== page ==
Ayo Technology Solutions says there are no grounds for the Public Investment Corporation (PIC) to recoup the controversial R4.3-billion investment it made into the company, as directed by the Companies and Intellectual Property Commission (CIPC).
The PIC paid R43 per share for a 29% stake in Ayo, a company in which Independent media owner Iqbal Surve has an indirect stake. The price tag was flagged as hugely overpriced by employees working on the transaction before it was approved by former chief executive Dan Matjila.
Business Day reported on Tuesday that the Companies Act watchdog had sent a notice to the PIC to recover the R4.3-billion it invested in Ayo within 15 days of receiving the notice. This includes any interest that has accrued, which should be paid within six months.
In a Stock Exchange News Service (SENS) announcement sent out at 9am on Tuesday Ayo said it had not had sight of the compliance notice but said it would “formally respond via Sens to shareholders this morning, but believes the grounds for such recoupment have no merit and are baseless”.
According to the CIPC the high valuation that the PIC made on Ayo’s shares assumed that the company was worth R14.8-billion when it listed in December 2017, but in August 2017 Ayo’s financial statements showed that it only had total assets of R292-million and a net asset value of R67-million, Business Day reported.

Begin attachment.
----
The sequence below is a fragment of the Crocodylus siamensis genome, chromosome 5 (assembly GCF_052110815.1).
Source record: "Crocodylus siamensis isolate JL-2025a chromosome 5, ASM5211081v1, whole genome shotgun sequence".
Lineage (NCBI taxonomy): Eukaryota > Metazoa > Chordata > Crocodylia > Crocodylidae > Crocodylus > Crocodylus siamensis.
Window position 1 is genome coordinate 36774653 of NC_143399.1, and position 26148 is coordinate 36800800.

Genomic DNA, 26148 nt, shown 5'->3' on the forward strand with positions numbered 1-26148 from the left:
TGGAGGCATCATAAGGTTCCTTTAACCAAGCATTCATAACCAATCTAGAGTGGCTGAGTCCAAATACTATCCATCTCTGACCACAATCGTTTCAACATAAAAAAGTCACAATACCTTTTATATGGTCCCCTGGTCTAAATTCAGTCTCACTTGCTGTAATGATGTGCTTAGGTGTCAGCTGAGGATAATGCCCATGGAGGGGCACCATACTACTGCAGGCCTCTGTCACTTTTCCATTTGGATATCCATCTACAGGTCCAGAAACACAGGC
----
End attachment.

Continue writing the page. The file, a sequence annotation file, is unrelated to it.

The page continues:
The CIPC said it could not reconcile their valuation of the company with that of the PIC and as far as it was aware the company had not had a turnover during its existence of more than R12-million.
“The directors of the PIC are seen to have contravened section 76 of the act in which it is stated that a director may not use his position to “knowingly cause harm to the company”, Business Day reported.
The Ayo transaction has been at the centre of the PIC Inquiry probing issues of impropriety at the state asset manager which controls over R2-trillion in state worker pensions and other assets.
The PIC’s investment in the ICT company and the speed at which the transaction was concluded has received media scrutiny since Ayo made the announcement that it would list on the Johannesburg Stock Exchange in 2017.
On Monday PIC head of corporate affairs Deon Botha testified that following the testimony by various PIC employees at the commission since January, he had come to realise that the PIC had lied to the media when questioned about the transaction.
Reading a media Inquiry from City Press and Business Day, asking why due diligence processes were waived for the Ayo investment days before it listed on the JSE, Botha said the PIC had previously responded that all due diligence was done and concluded in November 2017.
Previous testimony by assistant asset manager Victor Seanie and head of internal audit Lufuno Nemagovhani indicates that due diligence reports were not complete by the time Matjila unilaterally signed the subscription agreement on December 14 2017, ahead of the deal being approved by the requisite committee.